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Long-Term Care Insurance – To Buy or Not to Buy?
Should you buy long-term care insurance or save up to self-insure? There are many trade-offs to consider. And, surprise: It doesn’t have to be one or the other. Your strategy over the years can change, depending on your needs and your finances.
Insurance companies offer many different long-term care products with various bells and whistles (such as LTC with life insurance or annuities), so it is important to determine what you would like to cover and what you can afford to pay on premiums. Since you have no idea of what the future holds for you, and there are many variables and unknowns — such as if and when you will need care or how much the insurance company may raise the premiums in the long term — this decision comes down to what makes you sleep well at night.
You will also need to make sure you qualify for long-term care, as some pre-existing conditions may prevent you from being insurable. (For example, you might be denied if you already need help bathing or dressing or you have Alzheimer’s or certain cancers.) You can also potentially get a discounted premium if you and your spouse choose to purchase policies together. Long-term care costs and increases in premiums can also vary by state.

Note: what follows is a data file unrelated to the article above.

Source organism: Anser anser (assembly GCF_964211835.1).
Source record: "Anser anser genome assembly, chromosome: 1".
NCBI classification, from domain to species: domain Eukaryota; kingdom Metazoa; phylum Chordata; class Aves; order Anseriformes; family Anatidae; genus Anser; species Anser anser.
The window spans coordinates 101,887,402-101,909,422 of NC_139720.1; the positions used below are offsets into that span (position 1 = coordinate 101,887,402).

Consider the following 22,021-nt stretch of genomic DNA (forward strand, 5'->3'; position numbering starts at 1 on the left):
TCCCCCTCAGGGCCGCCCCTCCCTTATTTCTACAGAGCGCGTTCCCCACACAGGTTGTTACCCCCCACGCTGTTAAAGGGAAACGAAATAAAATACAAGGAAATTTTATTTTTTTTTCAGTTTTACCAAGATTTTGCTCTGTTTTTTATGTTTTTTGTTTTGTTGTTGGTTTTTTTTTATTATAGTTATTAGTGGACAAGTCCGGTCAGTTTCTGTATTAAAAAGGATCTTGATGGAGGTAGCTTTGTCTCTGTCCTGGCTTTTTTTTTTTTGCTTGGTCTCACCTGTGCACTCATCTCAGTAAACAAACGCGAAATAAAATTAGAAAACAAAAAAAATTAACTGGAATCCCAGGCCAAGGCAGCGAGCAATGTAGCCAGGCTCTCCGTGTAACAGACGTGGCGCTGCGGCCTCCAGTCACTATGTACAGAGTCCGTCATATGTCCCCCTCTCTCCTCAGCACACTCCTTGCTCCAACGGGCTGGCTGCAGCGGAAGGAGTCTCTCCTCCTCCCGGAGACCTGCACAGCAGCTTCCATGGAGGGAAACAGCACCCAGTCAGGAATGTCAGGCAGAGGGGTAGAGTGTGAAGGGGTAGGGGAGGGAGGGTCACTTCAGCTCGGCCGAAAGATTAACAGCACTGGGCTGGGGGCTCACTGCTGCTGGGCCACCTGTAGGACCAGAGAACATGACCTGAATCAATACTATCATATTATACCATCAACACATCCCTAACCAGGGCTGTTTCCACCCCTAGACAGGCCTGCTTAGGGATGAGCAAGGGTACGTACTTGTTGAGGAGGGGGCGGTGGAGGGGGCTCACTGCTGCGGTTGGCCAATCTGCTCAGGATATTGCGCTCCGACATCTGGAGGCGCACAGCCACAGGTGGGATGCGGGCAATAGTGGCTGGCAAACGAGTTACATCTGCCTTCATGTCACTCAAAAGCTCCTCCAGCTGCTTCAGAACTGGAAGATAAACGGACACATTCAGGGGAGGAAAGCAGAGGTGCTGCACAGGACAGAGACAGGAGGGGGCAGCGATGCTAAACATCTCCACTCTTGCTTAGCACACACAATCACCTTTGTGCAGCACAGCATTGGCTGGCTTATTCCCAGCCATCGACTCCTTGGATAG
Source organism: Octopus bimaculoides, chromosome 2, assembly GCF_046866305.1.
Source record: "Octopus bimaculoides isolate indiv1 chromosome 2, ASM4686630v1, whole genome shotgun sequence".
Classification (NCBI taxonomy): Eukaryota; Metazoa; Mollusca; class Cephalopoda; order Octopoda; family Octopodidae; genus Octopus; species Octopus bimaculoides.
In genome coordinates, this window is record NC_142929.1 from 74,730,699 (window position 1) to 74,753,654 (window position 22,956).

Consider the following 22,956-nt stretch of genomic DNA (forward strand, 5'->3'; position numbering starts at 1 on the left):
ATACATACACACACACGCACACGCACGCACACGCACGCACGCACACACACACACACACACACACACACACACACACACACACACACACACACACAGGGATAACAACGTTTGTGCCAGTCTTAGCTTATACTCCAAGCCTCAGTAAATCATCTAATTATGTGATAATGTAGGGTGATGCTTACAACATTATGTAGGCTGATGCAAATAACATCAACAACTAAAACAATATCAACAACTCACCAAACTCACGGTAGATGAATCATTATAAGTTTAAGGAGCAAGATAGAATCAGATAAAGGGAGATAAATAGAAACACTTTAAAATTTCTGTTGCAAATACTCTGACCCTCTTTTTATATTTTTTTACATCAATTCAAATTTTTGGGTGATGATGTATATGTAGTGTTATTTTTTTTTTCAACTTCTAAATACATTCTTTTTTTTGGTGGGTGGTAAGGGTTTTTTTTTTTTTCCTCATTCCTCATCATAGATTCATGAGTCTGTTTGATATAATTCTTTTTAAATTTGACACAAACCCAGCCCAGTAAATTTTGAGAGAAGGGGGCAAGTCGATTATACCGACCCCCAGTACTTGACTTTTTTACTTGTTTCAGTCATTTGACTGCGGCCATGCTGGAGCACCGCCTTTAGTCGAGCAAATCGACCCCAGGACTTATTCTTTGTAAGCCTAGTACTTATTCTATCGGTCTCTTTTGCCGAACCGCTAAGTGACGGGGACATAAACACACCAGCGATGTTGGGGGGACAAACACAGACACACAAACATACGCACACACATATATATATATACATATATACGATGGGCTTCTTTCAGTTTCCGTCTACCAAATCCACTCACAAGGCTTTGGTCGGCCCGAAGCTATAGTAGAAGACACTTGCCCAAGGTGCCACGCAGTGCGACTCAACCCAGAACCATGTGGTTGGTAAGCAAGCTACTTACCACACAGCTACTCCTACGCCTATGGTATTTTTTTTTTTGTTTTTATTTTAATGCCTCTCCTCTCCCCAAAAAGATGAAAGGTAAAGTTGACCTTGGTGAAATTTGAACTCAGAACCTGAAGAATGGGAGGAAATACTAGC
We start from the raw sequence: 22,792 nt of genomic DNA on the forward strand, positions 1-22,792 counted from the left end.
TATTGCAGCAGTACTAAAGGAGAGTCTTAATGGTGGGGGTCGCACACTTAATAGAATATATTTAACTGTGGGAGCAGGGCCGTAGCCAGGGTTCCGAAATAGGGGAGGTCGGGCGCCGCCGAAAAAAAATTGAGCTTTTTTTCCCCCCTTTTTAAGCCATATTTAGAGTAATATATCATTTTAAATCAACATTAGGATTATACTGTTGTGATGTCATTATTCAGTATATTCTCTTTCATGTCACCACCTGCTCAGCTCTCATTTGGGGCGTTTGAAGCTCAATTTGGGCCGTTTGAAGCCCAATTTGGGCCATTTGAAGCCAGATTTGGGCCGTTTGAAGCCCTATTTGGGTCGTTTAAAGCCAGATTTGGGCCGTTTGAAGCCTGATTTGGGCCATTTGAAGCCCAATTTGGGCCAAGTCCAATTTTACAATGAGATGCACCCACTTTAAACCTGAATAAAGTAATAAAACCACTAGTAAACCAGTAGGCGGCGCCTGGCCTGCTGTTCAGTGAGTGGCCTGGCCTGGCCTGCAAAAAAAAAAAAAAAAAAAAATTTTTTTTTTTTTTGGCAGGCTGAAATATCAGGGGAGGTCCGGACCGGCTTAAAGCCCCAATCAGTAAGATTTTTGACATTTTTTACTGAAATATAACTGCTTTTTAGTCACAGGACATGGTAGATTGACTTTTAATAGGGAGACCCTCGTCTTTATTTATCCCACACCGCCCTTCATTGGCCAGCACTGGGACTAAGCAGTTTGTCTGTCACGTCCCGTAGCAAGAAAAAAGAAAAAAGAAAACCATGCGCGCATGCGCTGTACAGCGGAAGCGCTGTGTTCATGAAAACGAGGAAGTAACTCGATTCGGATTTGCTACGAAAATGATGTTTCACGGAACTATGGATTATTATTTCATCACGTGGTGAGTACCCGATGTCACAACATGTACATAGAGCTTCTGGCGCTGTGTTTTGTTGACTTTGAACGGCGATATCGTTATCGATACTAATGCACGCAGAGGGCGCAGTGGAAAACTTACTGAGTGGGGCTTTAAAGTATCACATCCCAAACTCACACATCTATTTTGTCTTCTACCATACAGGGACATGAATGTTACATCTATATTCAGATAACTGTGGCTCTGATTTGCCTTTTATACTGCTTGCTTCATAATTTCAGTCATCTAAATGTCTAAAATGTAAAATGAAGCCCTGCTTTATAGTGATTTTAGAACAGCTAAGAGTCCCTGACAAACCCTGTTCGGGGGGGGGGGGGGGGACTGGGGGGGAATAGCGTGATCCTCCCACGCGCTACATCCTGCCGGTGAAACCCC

For the majority of people, buying a long-term care policy is all about care at home, according to a study by Boston College. The study puts the lifetime risk of needing nursing home care at 44% and 58% for 65 or older men and women, respectively. Also, the study concluded that nursing home stays are shorter than previously believed: 10 months for the typical single man and 16 months for a woman.
If you decide you want to go ahead with a policy, there are several considerations, such as:
How many years should you insure for? What are the advantages and disadvantages to insuring for longer and shorter periods?